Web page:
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Hualien County stone-processing industry faces labor shortage

2012/04/18 21:09:20

Taipei, April 18 (CNA) The stone processing industry in Hualien County is facing a serious labor shortage since demand for domestic stone has increased following a governmentcrackdown on stone goods smuggled from China, a representative ofthe county's stone industry said Wednesday.

The industry faces many challenges in recruiting workers, as even those from Hualien County prefer working in other parts of Taiwan due to the heavy work involved and poor working conditions, said Chen Fu-tai, an official with Taiwan Marble Association.

To add to the hiring woes, the Employment Service Center in theeastern county has been unsuccessful in pairing potential employeeswith suitable companies, said Tu Chia-sheng, the center's head.

In 2011, companies in the stone processing industry in Hualien County offered 300 job vacancies. Of the more-than 800 job seekerswho applied, only 36 were successfully recruited, indicating thatthe pairing success rate was less than 5 percent, Tu explained.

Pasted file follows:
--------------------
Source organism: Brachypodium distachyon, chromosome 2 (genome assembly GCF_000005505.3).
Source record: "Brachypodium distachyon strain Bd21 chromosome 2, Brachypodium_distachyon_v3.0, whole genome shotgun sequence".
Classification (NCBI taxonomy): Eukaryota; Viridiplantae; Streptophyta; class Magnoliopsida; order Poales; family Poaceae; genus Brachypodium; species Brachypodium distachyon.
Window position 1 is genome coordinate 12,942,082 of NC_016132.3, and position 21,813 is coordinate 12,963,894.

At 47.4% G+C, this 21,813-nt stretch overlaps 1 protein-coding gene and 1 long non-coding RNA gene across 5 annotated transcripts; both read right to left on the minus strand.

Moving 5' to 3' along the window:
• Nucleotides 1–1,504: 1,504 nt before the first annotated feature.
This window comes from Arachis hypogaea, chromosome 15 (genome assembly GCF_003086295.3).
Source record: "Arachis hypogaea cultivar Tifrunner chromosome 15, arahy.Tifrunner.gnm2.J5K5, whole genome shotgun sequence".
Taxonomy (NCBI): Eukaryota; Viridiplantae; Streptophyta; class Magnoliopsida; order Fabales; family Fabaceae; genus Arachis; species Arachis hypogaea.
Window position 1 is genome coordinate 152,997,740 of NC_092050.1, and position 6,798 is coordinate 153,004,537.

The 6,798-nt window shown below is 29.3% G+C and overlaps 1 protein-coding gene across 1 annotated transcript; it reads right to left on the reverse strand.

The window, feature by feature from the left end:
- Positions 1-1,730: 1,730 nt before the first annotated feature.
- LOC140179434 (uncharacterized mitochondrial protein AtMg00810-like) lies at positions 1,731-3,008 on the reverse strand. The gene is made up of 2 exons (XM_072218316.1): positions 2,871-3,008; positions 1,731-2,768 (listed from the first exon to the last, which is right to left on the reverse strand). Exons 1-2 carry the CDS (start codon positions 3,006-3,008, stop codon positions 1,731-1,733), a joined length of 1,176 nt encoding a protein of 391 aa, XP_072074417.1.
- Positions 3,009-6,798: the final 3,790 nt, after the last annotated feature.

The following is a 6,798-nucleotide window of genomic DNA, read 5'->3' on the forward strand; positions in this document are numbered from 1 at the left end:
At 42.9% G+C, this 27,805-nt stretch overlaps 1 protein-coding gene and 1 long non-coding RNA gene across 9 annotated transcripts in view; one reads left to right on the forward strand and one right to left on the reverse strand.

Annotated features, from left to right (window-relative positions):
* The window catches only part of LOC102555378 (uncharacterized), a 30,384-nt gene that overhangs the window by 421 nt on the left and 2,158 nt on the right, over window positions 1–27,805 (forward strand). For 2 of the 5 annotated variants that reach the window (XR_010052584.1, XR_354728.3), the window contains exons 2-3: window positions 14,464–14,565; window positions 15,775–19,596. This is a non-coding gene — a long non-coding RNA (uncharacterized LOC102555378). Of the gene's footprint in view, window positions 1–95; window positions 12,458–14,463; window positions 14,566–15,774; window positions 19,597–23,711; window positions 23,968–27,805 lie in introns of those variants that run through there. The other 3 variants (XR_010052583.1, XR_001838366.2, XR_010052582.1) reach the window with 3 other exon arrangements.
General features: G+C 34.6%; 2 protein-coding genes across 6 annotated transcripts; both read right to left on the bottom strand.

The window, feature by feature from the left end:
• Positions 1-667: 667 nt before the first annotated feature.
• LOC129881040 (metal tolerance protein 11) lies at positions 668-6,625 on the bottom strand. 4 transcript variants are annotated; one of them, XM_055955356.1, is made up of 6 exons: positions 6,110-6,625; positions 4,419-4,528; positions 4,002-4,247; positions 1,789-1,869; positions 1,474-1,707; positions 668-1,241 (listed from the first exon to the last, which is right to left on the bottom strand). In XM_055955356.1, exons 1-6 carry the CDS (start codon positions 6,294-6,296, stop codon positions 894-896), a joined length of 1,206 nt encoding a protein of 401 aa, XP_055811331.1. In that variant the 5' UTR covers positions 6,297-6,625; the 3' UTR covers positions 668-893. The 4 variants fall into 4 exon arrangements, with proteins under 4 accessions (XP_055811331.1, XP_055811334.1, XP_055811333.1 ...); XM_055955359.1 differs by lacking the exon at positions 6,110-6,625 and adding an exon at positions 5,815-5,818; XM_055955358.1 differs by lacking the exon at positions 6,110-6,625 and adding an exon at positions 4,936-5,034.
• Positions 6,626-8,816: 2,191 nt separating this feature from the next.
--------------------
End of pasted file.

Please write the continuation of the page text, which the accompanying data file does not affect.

Tu pointed out that Taiwan's western counties provide better working conditions and job opportunities, which attract workers from eastern Taiwan. If workers were willing to learn and endure the hardshipsof the industry, Hualien County's stone industry would be willing to offer higher pay to attract workers, according to Tu.

Taiwan's stone processing industry is willing to do anything it can to keep people in the industry, including providing transport for employees,said Chen a day earlier.

The smuggling of processed stone goods from China in the last three to fiveyears seriously impacted the local stone processing industry, and it was not until last year, when the government imposed strict regulations to put an end to illegal smuggling, that the domestic industry begin to flourish again, said Chen.

Domestic demand has increased by 25 percent so far in 2012 compared to last year, Chen went on, adding that the annual output value this year is expected to grow by NT$5 billion (US$169.10 million) compared to 2011.

(By Andrew Liu and C.J. Lin)